All three are strong independent people and have forged quite different careers, which makes for interesting family dinners! From running a family business together they have remained close to us and we have remained active in their lives. They work hard and care for their families and friends. Our pride for them is witnessing their success and happiness in life.

    Did you ever anticipate your children would contribute to the family business?

    Richard thrilled us with his interest in entering the family business. We felt it was important for the kids to shape their own future, so we didn’t actively push them to join us. Running family businesses requires extraordinary patience, particularly as the mantle is passed down from one generation to the next. Manufacturing, design and advertising has changed dramatically in the last 15 years and Richard has grasped these changes breathing new life into the business.

    The design market is very different from when Peter and I ran the business; it is a global market now, and requires flair and confidence to succeed. Richard has been able to take our product into this new world stage beautifully, and it has been an amazing experience stepping away and watching him and the company flourish in a way that we couldn’t foresee.

    Camilla assisted Richard in the early years of his involvement, consulting on colour and styling his shoots. Richard now has a team helping him create his vision! The business forecasts colour trends, which is a far cry from us and the kids laying out colours ideas on the office floor! It can be a burden for a child to take over a family business, and we were conscious of the pressure it would bring on them and the family dynamic. The most important thing is to eventually give the child who wishes to enter the family business creative autonomy, so the business has a chance to evolve with their vision and the marketplace demands.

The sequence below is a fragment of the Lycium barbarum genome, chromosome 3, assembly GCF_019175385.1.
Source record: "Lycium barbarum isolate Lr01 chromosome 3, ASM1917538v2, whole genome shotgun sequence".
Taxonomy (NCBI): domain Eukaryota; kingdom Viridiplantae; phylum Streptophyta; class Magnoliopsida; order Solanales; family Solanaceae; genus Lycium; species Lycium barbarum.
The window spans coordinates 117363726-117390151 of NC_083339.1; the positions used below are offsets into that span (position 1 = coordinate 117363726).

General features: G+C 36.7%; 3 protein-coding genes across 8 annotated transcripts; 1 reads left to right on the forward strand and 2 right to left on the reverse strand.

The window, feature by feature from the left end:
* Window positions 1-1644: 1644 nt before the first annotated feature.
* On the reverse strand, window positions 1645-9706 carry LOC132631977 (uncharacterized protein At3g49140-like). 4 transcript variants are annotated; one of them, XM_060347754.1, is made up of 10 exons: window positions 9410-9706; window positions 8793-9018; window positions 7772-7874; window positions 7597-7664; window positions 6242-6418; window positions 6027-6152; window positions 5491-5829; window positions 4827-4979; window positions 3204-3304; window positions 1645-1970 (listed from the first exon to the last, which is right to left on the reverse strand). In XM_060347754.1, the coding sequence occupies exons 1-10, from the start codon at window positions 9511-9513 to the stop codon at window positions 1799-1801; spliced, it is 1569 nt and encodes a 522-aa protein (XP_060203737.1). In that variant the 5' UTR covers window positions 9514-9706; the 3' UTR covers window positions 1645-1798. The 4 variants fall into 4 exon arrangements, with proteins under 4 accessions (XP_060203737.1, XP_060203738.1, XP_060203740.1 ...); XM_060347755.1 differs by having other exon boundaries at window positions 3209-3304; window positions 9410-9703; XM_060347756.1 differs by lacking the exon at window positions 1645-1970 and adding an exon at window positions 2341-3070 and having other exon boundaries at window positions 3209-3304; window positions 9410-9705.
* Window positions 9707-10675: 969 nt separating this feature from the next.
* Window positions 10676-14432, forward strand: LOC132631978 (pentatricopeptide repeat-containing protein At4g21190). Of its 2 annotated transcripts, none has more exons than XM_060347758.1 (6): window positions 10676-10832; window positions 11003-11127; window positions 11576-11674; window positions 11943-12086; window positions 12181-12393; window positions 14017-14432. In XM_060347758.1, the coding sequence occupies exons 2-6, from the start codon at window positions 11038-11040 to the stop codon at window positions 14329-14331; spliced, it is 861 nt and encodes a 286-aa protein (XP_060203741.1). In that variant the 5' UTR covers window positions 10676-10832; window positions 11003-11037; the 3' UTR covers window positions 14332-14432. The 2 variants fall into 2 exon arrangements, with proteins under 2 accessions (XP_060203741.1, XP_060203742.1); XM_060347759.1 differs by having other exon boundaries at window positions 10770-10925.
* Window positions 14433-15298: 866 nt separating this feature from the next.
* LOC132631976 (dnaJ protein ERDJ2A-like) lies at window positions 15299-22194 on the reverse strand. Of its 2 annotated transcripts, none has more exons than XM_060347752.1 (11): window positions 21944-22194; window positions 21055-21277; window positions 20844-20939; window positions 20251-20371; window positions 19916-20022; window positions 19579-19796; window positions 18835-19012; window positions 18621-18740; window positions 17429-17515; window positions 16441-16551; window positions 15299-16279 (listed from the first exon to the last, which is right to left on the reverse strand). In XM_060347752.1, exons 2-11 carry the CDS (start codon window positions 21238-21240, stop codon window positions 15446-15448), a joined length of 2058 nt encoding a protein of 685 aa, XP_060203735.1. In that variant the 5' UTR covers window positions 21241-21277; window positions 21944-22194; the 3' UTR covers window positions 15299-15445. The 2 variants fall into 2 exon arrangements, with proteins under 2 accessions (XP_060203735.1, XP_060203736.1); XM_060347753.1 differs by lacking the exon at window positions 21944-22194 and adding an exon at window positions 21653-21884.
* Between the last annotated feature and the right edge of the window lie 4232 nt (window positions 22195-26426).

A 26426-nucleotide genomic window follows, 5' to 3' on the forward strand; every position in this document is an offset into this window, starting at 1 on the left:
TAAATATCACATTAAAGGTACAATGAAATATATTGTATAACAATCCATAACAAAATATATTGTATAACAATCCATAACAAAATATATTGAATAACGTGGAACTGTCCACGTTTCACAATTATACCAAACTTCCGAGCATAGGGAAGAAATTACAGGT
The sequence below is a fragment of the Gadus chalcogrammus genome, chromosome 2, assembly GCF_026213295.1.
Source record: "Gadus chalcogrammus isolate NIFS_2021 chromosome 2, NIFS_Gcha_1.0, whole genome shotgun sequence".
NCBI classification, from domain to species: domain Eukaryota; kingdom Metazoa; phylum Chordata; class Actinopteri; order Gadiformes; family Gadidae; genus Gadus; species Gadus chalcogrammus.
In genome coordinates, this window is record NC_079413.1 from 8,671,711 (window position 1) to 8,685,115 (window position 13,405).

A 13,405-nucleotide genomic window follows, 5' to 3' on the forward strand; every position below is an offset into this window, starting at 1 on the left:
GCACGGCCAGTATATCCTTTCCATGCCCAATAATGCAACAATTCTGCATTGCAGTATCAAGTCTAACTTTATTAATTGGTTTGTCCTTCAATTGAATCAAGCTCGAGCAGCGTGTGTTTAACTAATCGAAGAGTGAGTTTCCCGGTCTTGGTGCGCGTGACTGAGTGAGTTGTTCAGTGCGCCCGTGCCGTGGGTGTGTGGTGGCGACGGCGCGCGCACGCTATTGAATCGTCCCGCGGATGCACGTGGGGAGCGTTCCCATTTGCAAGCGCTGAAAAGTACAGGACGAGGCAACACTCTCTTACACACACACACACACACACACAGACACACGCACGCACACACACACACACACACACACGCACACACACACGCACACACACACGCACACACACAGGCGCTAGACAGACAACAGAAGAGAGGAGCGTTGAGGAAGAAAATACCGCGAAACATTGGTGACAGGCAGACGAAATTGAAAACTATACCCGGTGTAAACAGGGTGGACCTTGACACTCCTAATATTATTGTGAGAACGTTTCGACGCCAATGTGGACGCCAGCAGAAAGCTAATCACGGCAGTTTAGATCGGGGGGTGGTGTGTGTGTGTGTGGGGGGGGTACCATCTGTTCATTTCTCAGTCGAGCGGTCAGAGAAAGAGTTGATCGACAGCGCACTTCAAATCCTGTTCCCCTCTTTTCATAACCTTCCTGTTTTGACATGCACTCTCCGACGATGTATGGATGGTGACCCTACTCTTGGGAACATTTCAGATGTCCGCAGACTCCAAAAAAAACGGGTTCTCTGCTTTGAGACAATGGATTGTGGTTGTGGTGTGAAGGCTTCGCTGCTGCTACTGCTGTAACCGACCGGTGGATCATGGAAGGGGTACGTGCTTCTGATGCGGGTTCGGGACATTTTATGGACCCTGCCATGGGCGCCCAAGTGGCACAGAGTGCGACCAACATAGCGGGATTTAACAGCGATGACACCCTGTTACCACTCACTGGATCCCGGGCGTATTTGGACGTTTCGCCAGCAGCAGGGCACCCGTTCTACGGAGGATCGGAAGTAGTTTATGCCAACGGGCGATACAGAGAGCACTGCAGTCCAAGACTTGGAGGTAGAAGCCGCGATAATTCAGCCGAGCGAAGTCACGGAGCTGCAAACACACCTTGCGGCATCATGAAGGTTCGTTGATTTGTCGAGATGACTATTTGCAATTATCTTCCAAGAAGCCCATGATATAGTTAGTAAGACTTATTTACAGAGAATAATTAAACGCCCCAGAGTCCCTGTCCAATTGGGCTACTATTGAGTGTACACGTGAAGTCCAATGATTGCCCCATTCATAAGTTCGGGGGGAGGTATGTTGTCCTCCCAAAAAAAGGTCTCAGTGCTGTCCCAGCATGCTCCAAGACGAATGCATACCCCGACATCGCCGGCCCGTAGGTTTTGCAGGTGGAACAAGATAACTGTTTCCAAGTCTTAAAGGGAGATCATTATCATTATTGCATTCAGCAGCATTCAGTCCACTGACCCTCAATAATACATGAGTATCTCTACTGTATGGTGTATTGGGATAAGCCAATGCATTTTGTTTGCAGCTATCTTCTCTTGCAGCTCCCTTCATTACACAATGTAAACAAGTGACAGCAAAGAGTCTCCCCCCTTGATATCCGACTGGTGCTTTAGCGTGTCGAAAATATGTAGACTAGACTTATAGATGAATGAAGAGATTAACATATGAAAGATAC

RICHARD GOUGH ON his Parents

    How have your parents influenced what you’re doing today?

    My Father and Mother have been extremely supportive , accepting new directions and products. My Father is very willing to embrace change in any form and has always supported me .

    My parents work ethic and honesty is amazing. They have always treated everyone equally and welcome people with open arms. They believe that nothing is impossible and always take pride in what they do. Dad’s famous line is ‘do every thing once, properly’. They have always encouraged creativity and solid business partnerships.

    What memories do you have of the family business in your younger years?

    With both parents working at the mill , I spent many hours out there. Dad was very hands on, and there was always a job to be done. I remember all the staff over the years especially the amazing mix of cultures. Lunch time was always a surprise to see what everyone was eating. They always wanted to share their meals with me.